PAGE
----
A Thai noodle dish.
by John Tanner
makes about 5 servings
8 oz whole wheat linguini noodles
1/8 tsp salt
4 or 5 green onions
6 to 12 oz of lite tofu
1 small bunch of cilantro
Pad Thai sauce
4 Tbsp brown sugar (or other sweetener)
6 Tbsp tamarind paste
12 cloves crushed garlic
4 Tbsp soy sauce
1/4 tsp cayenne pepper powder or 3 tsp chili sauce (optional)
Start a pot of water boiling. Add the salt and the noodles. Even though the package says cook less than 15 minutes, I cook them 20 minutes to make sure they are really soft. While the noodles are cooking you can prepare the other ingredients.
Chop the green onions.
Mix the four or five sauce ingredients in a medium sized bowl.
When the noodles are done cooking, drain them and put them back into the pot. Add the sauce and the green onions. Turn the burner back on low under the pot and stir well.
Cut the tofu into little cubes and stir it gently into the noodle mixture or sprinkle on top.
Chop the cilantro and cut the limes into 8 wedges while the noodle mixture warms up. Dump the noodle mixture onto a serving platter and sprinkle the chopped cilantro on top. Garnish with lime wedges around the edge of the platter. Enjoy.
Many different ingredients can be added to this basic recipe including bean sprouts, carrots, purple cabbage, and/or bok choy. You can add the lime juice directly into the sauce saving the eaters the effort of squeezing the limes. However, leaving the limes as a garnish adds to the visual appeal of the dish and allows each person to choose their own level of lime. If your cholesterol level is below 150 (without cholesterol-lowering medications) and you've never had a heart attack, you may want to sprinkle on some chopped roasted peanuts.
Finding the Ingredients
Pad Thai in the restaurant is generally made with rice noodles. White rice is not quite diet compliant, so I use whole wheat linguini noodles which are diet compliant. I also found a brown rice fettuccini noodle by Tinkyada at my Henry's grocery store. Its ingredients are brown rice, rice bran, and water. I guess the rice bran violates the whole grain rule, so I will stick with the whole wheat noodles, but if wheat doesn't agree with you, you might try the brown rice noodles.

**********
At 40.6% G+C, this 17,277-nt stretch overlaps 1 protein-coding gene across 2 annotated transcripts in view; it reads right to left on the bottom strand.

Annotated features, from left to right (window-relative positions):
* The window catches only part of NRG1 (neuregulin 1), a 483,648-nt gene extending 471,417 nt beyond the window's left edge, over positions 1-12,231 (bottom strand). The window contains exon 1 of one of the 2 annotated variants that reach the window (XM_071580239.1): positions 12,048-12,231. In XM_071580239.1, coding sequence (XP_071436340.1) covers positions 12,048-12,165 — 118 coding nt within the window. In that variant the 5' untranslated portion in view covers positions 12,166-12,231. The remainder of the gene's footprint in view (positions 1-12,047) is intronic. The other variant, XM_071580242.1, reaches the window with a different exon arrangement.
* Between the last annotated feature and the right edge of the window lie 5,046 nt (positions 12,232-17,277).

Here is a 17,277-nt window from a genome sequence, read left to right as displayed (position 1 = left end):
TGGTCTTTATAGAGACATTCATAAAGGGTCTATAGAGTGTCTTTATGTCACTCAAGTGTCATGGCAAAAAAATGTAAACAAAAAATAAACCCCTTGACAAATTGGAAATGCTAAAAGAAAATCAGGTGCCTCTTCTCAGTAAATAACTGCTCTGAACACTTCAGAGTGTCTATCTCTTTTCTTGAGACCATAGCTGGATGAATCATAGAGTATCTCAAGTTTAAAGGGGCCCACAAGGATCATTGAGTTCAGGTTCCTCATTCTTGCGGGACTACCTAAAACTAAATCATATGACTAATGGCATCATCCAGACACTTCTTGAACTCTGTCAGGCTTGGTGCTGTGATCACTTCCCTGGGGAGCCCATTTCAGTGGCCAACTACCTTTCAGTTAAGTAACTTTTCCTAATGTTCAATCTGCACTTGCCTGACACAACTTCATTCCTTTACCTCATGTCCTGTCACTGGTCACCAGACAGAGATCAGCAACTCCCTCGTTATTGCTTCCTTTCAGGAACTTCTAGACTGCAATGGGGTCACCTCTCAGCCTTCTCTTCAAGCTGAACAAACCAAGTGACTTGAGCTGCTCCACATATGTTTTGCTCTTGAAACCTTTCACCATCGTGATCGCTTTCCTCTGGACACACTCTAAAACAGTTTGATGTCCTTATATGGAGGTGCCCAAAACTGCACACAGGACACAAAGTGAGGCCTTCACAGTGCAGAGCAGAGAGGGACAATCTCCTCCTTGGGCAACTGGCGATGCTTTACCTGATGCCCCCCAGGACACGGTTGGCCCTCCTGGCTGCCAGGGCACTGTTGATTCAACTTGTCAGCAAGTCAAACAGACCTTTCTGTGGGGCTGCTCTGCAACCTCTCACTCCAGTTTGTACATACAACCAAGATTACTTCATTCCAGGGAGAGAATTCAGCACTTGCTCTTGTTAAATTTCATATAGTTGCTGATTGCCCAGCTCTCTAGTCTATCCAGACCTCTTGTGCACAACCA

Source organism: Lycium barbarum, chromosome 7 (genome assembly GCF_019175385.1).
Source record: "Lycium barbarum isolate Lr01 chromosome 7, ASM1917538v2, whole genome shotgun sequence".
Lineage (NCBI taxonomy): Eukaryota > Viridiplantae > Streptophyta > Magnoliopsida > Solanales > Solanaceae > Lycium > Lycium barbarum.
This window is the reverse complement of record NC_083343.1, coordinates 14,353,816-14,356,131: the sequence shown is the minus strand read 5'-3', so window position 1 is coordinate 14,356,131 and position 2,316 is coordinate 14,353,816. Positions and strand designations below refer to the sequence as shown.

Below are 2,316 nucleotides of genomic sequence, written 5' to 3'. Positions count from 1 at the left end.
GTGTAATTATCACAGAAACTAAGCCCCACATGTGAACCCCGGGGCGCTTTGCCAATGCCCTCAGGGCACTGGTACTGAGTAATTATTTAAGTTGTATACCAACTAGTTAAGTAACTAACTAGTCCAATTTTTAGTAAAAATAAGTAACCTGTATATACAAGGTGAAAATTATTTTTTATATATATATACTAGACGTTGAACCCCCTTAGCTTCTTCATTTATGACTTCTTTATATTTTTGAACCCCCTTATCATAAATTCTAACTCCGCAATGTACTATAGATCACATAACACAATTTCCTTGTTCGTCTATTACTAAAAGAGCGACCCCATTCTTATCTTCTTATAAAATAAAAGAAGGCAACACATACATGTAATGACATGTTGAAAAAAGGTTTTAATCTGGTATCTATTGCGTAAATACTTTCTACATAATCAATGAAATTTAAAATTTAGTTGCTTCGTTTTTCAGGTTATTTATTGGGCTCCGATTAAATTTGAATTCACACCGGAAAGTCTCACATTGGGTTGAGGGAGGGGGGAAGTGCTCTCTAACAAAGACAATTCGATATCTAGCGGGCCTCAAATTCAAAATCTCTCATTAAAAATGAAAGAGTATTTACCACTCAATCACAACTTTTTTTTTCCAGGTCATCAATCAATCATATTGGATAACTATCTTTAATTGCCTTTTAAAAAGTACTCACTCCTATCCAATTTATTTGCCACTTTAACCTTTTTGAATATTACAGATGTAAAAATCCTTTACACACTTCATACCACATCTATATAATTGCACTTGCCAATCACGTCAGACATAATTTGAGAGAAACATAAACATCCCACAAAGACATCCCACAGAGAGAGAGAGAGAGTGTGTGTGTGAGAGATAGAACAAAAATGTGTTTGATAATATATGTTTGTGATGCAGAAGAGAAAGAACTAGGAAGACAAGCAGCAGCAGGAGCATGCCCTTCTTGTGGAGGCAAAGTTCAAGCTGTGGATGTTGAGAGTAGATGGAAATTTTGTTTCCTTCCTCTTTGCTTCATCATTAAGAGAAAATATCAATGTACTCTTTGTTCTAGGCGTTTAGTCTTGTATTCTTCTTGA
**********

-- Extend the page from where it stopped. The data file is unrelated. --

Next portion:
Most tofu you find in the refrigerated section of the grocery store is high in fat. One typical example has fat calories/total calories of 25/60 => 42%. The company Mori-Nu makes a line of tofus that come in a cardboard box that can be stored at room temperature for more than six months. These can sometimes be found on the shelf of the grocery store near the soy sauce or other Asian foods, and nowhere near the refrigerated tofus. Most of the Mori-Nu tofus are just as fat heavy as the refrigerated ones, but one of them, Lite Tofu, has a fat ratio of 5/30 => 16%, lower in percentage, total calories, and especially fat calories.
A good tasting and easy ready-made Pad Thai sauce is made by Thai Kitchen. However, it has anchovy extract and soy oil, and so is not quite diet compliant. To make your own Pad Thai sauce, you really need tamarind. I had to search a long time until I found tamarind paste in a Thai grocery store, but for me it was worth the effort. Compared to the Thai Kitchen sauce, this home made sauce has more tamarind and no tomato. And the pepper gives this recipe just that little added nip. I found tamarind paste by A.C. Products at the Thai bulk grocery store LAX-C at 1100 N. Main St., Los Angeles, CA.